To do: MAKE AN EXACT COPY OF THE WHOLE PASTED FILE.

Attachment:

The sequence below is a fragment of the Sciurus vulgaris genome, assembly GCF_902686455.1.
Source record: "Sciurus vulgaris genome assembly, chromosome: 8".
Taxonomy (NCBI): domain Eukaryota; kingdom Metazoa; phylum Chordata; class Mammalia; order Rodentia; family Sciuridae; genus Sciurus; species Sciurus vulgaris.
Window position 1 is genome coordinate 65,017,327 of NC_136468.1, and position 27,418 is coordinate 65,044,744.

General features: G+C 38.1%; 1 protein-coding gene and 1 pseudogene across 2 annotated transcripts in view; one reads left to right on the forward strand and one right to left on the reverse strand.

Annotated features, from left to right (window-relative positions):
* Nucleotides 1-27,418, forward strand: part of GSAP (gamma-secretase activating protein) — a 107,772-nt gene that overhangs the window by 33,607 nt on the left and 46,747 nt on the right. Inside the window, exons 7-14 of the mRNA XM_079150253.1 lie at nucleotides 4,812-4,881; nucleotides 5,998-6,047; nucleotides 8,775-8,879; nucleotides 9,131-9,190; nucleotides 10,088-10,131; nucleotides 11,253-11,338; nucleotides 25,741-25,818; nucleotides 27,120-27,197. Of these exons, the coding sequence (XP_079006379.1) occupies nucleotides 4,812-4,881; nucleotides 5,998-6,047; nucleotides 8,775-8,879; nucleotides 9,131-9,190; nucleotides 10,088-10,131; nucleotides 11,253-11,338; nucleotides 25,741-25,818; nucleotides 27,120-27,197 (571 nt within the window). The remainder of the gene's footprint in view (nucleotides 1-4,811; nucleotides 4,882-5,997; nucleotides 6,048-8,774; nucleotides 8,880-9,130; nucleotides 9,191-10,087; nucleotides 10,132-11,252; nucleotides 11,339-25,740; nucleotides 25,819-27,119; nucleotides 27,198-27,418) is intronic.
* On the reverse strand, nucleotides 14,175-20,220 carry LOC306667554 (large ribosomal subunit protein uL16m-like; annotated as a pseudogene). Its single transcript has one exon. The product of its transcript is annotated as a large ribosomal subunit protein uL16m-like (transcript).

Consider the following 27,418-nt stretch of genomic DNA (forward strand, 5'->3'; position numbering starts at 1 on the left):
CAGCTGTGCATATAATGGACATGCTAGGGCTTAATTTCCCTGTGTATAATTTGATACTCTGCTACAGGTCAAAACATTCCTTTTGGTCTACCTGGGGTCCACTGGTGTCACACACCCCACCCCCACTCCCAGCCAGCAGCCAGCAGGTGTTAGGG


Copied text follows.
The sequence below is a fragment of the Sciurus vulgaris genome, assembly GCF_902686455.1.
Source record: "Sciurus vulgaris genome assembly, chromosome: 8".
Taxonomy (NCBI): domain Eukaryota; kingdom Metazoa; phylum Chordata; class Mammalia; order Rodentia; family Sciuridae; genus Sciurus; species Sciurus vulgaris.
Window position 1 is genome coordinate 65,017,327 of NC_136468.1, and position 27,418 is coordinate 65,044,744.

General features: G+C 38.1%; 1 protein-coding gene and 1 pseudogene across 2 annotated transcripts in view; one reads left to right on the forward strand and one right to left on the reverse strand.

Annotated features, from left to right (window-relative positions):
* Nucleotides 1-27,418, forward strand: part of GSAP (gamma-secretase activating protein) — a 107,772-nt gene that overhangs the window by 33,607 nt on the left and 46,747 nt on the right. Inside the window, exons 7-14 of the mRNA XM_079150253.1 lie at nucleotides 4,812-4,881; nucleotides 5,998-6,047; nucleotides 8,775-8,879; nucleotides 9,131-9,190; nucleotides 10,088-10,131; nucleotides 11,253-11,338; nucleotides 25,741-25,818; nucleotides 27,120-27,197. Of these exons, the coding sequence (XP_079006379.1) occupies nucleotides 4,812-4,881; nucleotides 5,998-6,047; nucleotides 8,775-8,879; nucleotides 9,131-9,190; nucleotides 10,088-10,131; nucleotides 11,253-11,338; nucleotides 25,741-25,818; nucleotides 27,120-27,197 (571 nt within the window). The remainder of the gene's footprint in view (nucleotides 1-4,811; nucleotides 4,882-5,997; nucleotides 6,048-8,774; nucleotides 8,880-9,130; nucleotides 9,191-10,087; nucleotides 10,132-11,252; nucleotides 11,339-25,740; nucleotides 25,819-27,119; nucleotides 27,198-27,418) is intronic.
* On the reverse strand, nucleotides 14,175-20,220 carry LOC306667554 (large ribosomal subunit protein uL16m-like; annotated as a pseudogene). Its single transcript has one exon. The product of its transcript is annotated as a large ribosomal subunit protein uL16m-like (transcript).

Consider the following 27,418-nt stretch of genomic DNA (forward strand, 5'->3'; position numbering starts at 1 on the left):
CAGCTGTGCATATAATGGACATGCTAGGGCTTAATTTCCCTGTGTATAATTTGATACTCTGCTACAGGTCAAAACATTCCTTTTGGTCTACCTGGGGTCCACTGGTGTCACACACCCCACCCCCACTCCCAGCCAGCAGCCAGCAGGTGTTAGGG